The Sweet Benefits of Chocolate

(December 2009)

The use of chocolate, both as a food and as a medicine, dates back more than 2,000 years to Mayan and Aztec civilizations. Although now generally thought of as a delicious treat, cocoa has been used traditionally to treat fatigue, weight loss, fever, chest pain, anemia, shortness of breath, and kidney and bowel complaints. There is growing evidence to suggest that the historical use of cocoa as a medicine has some scientific validity.

Valuable Components of Chocolate

There are more than 300 naturally occurring chemicals found in chocolate. It is a rich source of magnesium and phosphorus, and also contains flavonoids and antioxidants. Diets high in flavonoids have been linked to lower rates of heart disease, cancer, autoimmune disease, and diabetes. Specifically, flavonoids decrease LDL cholesterol ('bad' cholesterol), regulate the inflammatory response, decrease the likelihood of clotting (which can cause a stroke or heart attack), and improve vascular tone, thus helping to maintain a healthy blood pressure. Chocolate is also found to contain potent antioxidants called 'phenols', which are also found in red wine. Cocoa phenols have similar beneficial cardiovascular effects to flavonoids. The 'darker' the chocolate, the higher the phenol content, and the greater the health benefit. The antioxidant capacity of 1 serving of 70 percent dark chocolate (37 grams) is equal to 3 cups of tea, 2 glasses of red wine or 1 1/3 cups of blueberries.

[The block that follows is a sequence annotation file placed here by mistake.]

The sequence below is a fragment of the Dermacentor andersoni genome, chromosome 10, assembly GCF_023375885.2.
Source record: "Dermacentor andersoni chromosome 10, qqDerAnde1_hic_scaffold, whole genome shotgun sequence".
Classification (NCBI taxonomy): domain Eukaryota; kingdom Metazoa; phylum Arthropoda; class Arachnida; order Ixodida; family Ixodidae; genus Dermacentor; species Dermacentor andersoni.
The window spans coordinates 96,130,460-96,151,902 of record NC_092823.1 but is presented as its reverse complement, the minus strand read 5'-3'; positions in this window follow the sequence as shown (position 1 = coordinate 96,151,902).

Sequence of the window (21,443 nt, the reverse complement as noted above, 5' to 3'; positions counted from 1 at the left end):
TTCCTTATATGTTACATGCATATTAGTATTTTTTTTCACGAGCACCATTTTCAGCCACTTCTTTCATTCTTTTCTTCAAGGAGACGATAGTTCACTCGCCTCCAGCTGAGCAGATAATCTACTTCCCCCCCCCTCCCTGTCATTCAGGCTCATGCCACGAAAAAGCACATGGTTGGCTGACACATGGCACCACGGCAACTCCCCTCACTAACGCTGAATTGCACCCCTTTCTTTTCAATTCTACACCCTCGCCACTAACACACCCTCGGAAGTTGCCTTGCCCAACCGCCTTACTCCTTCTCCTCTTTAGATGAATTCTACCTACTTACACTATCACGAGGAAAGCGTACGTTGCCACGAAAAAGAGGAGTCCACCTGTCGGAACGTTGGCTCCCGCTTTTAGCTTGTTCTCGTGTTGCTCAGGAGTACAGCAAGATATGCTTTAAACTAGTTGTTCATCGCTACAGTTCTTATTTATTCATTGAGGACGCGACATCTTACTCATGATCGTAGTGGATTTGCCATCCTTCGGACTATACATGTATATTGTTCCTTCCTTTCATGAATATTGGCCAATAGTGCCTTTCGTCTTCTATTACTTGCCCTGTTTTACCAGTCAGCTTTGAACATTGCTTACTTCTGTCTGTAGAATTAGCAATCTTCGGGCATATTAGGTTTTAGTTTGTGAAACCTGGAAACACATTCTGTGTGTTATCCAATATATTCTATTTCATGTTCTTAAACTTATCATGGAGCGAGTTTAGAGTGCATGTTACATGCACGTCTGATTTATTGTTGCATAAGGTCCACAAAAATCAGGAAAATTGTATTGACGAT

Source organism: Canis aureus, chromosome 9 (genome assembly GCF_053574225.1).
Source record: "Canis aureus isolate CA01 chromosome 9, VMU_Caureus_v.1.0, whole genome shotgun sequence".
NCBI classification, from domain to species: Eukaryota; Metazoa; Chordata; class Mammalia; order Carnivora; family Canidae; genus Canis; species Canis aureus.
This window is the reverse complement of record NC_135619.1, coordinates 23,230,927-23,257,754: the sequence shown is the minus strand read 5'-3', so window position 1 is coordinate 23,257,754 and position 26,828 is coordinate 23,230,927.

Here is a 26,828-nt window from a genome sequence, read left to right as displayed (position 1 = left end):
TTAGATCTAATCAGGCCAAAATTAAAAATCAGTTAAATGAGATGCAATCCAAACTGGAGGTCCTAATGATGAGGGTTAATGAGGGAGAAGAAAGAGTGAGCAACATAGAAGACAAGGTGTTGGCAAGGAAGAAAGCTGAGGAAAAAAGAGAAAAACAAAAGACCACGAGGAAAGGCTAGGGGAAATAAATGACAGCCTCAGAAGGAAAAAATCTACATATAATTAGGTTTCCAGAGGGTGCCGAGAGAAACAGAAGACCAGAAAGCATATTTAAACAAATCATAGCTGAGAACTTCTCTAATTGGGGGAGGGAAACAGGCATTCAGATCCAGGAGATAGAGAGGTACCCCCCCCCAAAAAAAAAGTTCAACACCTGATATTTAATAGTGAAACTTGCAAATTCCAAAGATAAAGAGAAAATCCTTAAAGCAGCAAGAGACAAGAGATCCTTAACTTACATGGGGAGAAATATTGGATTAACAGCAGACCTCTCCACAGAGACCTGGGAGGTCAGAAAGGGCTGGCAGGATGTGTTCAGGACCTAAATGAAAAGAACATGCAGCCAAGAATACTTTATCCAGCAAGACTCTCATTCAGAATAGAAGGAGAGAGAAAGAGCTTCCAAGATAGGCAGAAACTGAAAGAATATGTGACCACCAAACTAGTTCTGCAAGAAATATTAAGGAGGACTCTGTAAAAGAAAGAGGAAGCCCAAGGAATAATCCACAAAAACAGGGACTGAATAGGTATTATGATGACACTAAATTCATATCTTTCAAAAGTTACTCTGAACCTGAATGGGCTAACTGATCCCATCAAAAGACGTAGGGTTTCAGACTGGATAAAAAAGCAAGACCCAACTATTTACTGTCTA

Chocolate also contains cocoa butter, a fat that is partially composed of stearic acid and oleic acid. These acids have been shown to decrease LDL cholesterol levels. The percentage label on dark chocolate refers to the amount of cocoa butter in the chocolate, relative to other ingredients such as milk and sugar. Dark chocolates contain 70 percent cocoa butter, whereas most candy bars contain only 20 percent cocoa butter. Thus, choosing a darker chocolate is actually better for you.

In addition to the health benefits already noted, a Yale University study showed that a single dose of 22 grams of cocoa powder decreased blood pressure in overweight adults. Another study showed that pregnant women who consumed five or more servings of chocolate per week had a lower risk of developing preeclampsia.

Despite the health benefits of consuming chocolate, there is a downside to consider. Chocolate can cause headaches, acne, allergies, dental cavities, kidney stones, and increase premenstrual syndrome in some people. It is often high in calories and contains 10% of the caffeine found in a 12 ounce cup of coffee. As with most foods, it is important to practice moderation when consuming chocolate.

During the holiday season, there is always the temptation to over-indulge in sweets and treats. This year you can ease some of the guilt by replacing your milk chocolate with dark chocolate, in moderation, to satisfy that sweet tooth and give your body a boost!

The Raby Institute recommends Vosges Haut Chocolates for local, organic, dark chocolate treats. Visit their website:

Contributed by Michelle Rogers, ND, MS
The focus of integrative medicine is to restore this natural balance through the blending of conventional and ancient healing techniques.